Lack of operational discipline and a disconnect between strategy and actual market demand are fueling a downward slide in financial performance for hospitals and health systems, according to a post in the Harvard Business Review by Jeff Goldsmith, a national adviser to Navigant Consulting and associate professor of Public Health Sciences at University of Virginia.
To reverse the trend, Goldsmith said hospitals must revamp their strategies and demand that investments in new payment models and physician employees yield solid returns.
For years, hospital and health system leaders have used mergers and acquisitions to achieve scale in regional markets, entering employee contracts with physicians and taking on additional financial risk in the form of insurance contracts and sponsored health plans. But Goldsmith cited a number of large, well-known hospital and health systems who were clobbered by hefty losses in recent years, including a $266 million operating loss for MD Anderson Cancer Center for fiscal 2016 that was compounded by a further $170 million in losses in the first months of 2017. Cleveland Clinic saw a 71 percent drop in operating income in 2016. Duel losses in operating income of $512 million and $252 million operating loss suffered by Providence Health&Services, the second largest Catholic Health system in the U.S., inspired Catholic Health Initiatives and Dignity Health to announce merger plans, as the two systems had seen their own similar losses of late.
While Goldsmith conceded some of those financial issues are due to difficult IT installations or troubled provider-sponsored health plans, he said there is a common ground on which these issues built up and that is that operating expense increases outpaced revenue growth.
"After a modest surge in inpatient admissions from the Affordable Care Act's coverage expansion in the fall of 2014, hospitals have settled into a lengthy period of declining hospital admissions," Goldsmith wrote.
The main cause, he proposed, is failure to manage workforce size. This area accounts for about half of all hospital expenses, and to achieve sound financial performance, health systems need to "match their strategy to actual market demand," Goldsmith wrote.
First, providers should weigh investments in population-based payments, something into which many have already pumped millions. , but so far only eight percent of hospitals reported any capitated payment in in 2014. Market demand for provider-based risk arrangements is not high, or even consistent. Provider-sponsored health plans are not properly tailored for the exact demand there may be for them, and often falter in the face of well-established heavy hitters like Blue Cross.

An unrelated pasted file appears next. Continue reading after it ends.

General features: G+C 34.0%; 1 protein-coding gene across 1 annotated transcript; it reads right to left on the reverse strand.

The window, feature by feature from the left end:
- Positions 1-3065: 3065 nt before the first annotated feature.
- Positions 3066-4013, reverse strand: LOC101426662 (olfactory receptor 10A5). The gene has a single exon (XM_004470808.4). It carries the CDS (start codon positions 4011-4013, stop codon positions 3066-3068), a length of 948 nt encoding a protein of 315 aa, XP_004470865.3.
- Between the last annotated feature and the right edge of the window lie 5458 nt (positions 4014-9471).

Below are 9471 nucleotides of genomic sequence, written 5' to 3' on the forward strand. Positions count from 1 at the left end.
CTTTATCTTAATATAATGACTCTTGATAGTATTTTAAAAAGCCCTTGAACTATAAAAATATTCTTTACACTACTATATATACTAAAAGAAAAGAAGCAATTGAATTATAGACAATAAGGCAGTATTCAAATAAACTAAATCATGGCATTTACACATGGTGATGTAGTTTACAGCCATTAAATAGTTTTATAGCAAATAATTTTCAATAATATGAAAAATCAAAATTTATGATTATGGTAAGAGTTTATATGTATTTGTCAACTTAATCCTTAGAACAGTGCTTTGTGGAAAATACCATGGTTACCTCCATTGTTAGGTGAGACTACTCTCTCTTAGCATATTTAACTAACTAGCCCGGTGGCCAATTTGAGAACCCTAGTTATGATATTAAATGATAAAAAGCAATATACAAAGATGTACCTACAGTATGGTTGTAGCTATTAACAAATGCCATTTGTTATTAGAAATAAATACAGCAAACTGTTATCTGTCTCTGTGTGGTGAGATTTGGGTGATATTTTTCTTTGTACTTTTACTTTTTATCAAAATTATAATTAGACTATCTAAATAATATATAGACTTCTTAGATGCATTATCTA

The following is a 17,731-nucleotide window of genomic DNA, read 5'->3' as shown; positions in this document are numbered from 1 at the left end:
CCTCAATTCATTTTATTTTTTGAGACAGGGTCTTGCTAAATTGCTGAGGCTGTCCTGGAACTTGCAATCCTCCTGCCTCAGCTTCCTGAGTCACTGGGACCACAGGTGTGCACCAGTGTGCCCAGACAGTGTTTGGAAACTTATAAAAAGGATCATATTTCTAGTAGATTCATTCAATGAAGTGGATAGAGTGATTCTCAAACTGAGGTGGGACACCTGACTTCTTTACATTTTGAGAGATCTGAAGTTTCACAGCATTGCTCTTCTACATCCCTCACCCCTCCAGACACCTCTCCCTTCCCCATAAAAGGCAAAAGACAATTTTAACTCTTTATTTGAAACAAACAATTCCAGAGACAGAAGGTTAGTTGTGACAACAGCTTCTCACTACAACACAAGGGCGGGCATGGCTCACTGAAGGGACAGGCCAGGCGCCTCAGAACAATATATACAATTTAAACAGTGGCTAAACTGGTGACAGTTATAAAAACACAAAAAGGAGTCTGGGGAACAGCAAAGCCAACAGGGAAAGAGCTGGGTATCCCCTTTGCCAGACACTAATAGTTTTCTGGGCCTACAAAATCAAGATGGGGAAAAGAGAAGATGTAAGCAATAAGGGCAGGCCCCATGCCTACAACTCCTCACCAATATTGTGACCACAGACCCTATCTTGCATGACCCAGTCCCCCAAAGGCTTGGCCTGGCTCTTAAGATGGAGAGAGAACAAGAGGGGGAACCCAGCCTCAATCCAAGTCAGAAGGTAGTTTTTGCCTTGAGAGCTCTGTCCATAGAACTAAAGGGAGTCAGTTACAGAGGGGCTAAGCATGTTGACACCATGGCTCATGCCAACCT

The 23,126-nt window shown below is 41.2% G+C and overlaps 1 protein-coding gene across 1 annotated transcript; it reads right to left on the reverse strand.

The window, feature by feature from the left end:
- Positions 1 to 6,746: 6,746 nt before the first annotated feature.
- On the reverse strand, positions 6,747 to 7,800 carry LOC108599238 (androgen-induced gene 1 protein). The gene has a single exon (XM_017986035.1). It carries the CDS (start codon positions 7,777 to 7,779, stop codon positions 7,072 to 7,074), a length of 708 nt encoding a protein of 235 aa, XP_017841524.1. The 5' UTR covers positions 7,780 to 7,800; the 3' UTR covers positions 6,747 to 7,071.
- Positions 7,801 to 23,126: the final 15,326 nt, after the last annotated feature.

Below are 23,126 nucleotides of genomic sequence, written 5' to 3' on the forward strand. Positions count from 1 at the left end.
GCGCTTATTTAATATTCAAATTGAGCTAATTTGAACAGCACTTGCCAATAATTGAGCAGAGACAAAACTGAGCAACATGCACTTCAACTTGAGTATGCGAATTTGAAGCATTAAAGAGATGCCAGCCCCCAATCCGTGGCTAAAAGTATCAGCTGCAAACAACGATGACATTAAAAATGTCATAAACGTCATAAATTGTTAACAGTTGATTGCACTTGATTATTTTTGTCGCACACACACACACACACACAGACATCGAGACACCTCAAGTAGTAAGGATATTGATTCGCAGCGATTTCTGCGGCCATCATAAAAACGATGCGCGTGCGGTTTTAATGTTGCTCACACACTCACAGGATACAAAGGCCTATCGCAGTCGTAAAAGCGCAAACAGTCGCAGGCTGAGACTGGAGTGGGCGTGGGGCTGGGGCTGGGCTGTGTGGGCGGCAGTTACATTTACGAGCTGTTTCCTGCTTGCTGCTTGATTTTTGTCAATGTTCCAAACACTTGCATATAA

Second, hospitals are losing money on Medicare patients thanks to lower reimbursement levels that cost hospitals money. Lacking management of basic revenue-cycle operations for commercial patients, such as having an appropriately documented, justifiable medical bill that can be collected, billing, and collection functions are also not being managed in such a way as to stop money leaks. This all boils down to diminished cash flows, Goldsmith said.
Finally, making physicians employees of the system needs to be purposeful, with a clear objective and return on the investment.
"If the goal is control over hospital clinical processes and episode-related expenses, then the physician enterprise should be built around clinical process managers (emergency physicians, intensivists, and hospitalists). If the goal is control over geographies or increasing the loyalty of patients to the health care system, the physician enterprise should be built around primary care physicians and advanced-practice nurses, whose distribution is based on the demand in each geography."
Systems would also do well to standardize compensation and support staffing, implement a centralized revenue-cycle operation health plan rate negotiations, and cut down on variations in prescribing and diagnostic-testing patterns.